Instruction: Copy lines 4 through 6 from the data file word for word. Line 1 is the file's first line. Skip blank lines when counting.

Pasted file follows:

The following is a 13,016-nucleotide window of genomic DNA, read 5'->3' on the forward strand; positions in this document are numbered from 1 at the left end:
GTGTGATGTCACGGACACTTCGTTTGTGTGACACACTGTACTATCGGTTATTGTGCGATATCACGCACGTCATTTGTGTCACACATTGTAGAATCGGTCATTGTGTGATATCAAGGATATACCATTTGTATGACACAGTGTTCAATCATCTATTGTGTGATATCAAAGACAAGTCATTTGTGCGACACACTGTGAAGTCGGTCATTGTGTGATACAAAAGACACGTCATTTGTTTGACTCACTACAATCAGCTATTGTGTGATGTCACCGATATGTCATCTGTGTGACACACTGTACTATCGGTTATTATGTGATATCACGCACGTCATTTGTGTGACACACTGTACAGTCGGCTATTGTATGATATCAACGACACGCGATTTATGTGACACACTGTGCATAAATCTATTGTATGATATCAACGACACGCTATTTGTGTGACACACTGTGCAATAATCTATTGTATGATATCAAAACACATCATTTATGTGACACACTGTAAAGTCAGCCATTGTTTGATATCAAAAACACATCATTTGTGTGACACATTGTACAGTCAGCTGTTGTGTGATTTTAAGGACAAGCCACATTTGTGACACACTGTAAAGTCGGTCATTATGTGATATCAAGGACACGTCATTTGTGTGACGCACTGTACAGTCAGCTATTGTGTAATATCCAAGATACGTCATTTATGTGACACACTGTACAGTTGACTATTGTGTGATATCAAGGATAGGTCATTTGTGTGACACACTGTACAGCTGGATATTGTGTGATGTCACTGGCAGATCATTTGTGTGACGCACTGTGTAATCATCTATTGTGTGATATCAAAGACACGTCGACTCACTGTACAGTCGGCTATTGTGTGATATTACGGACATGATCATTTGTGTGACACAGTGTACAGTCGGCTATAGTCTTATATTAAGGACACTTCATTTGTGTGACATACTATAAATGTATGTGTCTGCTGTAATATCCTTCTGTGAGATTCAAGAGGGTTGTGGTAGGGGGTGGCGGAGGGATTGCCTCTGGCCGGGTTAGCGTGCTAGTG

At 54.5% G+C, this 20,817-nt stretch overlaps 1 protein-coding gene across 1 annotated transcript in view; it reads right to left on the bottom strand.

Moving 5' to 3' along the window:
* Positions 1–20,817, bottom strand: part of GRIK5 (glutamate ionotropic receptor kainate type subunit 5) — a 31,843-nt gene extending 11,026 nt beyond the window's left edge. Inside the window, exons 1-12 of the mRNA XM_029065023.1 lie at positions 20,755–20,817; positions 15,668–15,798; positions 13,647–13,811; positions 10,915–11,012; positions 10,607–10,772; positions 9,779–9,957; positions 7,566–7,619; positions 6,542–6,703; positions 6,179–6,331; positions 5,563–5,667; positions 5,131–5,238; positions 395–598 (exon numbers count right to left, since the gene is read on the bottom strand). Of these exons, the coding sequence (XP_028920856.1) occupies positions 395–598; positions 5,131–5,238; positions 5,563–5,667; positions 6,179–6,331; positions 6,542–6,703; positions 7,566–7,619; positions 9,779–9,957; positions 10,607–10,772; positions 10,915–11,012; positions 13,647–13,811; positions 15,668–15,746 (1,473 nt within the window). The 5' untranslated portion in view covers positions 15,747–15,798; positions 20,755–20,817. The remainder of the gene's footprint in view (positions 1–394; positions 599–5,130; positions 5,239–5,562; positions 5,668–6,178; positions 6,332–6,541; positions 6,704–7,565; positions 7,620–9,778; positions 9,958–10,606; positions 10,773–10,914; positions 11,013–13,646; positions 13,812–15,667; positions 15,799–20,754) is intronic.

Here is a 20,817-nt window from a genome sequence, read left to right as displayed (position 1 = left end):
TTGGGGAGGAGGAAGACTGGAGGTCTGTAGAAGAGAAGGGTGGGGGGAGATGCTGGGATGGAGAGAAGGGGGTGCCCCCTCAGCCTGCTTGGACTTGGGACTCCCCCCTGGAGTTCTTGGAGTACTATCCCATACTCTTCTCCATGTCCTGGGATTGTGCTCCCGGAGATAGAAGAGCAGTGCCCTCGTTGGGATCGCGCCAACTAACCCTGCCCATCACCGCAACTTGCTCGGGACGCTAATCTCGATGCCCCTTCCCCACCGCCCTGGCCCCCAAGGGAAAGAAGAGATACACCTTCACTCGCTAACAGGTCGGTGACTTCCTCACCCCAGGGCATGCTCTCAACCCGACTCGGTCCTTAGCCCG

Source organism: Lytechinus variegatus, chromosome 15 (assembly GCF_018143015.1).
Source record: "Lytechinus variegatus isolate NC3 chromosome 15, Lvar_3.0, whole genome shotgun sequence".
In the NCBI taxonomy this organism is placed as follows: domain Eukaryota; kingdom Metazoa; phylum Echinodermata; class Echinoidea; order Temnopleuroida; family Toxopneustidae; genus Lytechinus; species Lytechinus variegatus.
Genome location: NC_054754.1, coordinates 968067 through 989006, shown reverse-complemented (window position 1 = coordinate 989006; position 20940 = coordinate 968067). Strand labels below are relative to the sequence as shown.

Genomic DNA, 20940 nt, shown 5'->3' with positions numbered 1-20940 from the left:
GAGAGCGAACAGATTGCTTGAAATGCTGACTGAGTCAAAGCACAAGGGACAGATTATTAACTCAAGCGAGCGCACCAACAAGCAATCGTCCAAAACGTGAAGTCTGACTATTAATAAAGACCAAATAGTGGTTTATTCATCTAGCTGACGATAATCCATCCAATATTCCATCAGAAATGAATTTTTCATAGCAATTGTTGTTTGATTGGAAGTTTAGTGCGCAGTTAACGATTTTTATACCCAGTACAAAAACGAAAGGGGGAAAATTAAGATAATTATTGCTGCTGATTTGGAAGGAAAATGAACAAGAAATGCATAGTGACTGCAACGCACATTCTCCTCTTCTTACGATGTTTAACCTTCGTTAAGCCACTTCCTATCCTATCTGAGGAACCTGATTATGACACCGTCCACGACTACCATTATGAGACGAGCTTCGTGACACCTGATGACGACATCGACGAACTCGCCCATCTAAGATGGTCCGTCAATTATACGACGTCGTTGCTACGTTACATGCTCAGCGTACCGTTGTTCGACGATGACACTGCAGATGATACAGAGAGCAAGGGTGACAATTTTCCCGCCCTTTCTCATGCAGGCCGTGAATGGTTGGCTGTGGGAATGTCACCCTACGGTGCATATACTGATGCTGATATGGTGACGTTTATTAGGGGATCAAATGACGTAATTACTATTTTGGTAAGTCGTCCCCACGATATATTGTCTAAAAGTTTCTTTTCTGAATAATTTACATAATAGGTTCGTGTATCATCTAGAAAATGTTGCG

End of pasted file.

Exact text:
Moving 5' to 3' along the window:
* Positions 1–20,817, bottom strand: part of GRIK5 (glutamate ionotropic receptor kainate type subunit 5) — a 31,843-nt gene extending 11,026 nt beyond the window's left edge. Inside the window, exons 1-12 of the mRNA XM_029065023.1 lie at positions 20,755–20,817; positions 15,668–15,798; positions 13,647–13,811; positions 10,915–11,012; positions 10,607–10,772; positions 9,779–9,957; positions 7,566–7,619; positions 6,542–6,703; positions 6,179–6,331; positions 5,563–5,667; positions 5,131–5,238; positions 395–598 (exon numbers count right to left, since the gene is read on the bottom strand). Of these exons, the coding sequence (XP_028920856.1) occupies positions 395–598; positions 5,131–5,238; positions 5,563–5,667; positions 6,179–6,331; positions 6,542–6,703; positions 7,566–7,619; positions 9,779–9,957; positions 10,607–10,772; positions 10,915–11,012; positions 13,647–13,811; positions 15,668–15,746 (1,473 nt within the window). The 5' untranslated portion in view covers positions 15,747–15,798; positions 20,755–20,817. The remainder of the gene's footprint in view (positions 1–394; positions 599–5,130; positions 5,239–5,562; positions 5,668–6,178; positions 6,332–6,541; positions 6,704–7,565; positions 7,620–9,778; positions 9,958–10,606; positions 10,773–10,914; positions 11,013–13,646; positions 13,812–15,667; positions 15,799–20,754) is intronic.

Here is a 20,817-nt window from a genome sequence, read left to right as displayed (position 1 = left end):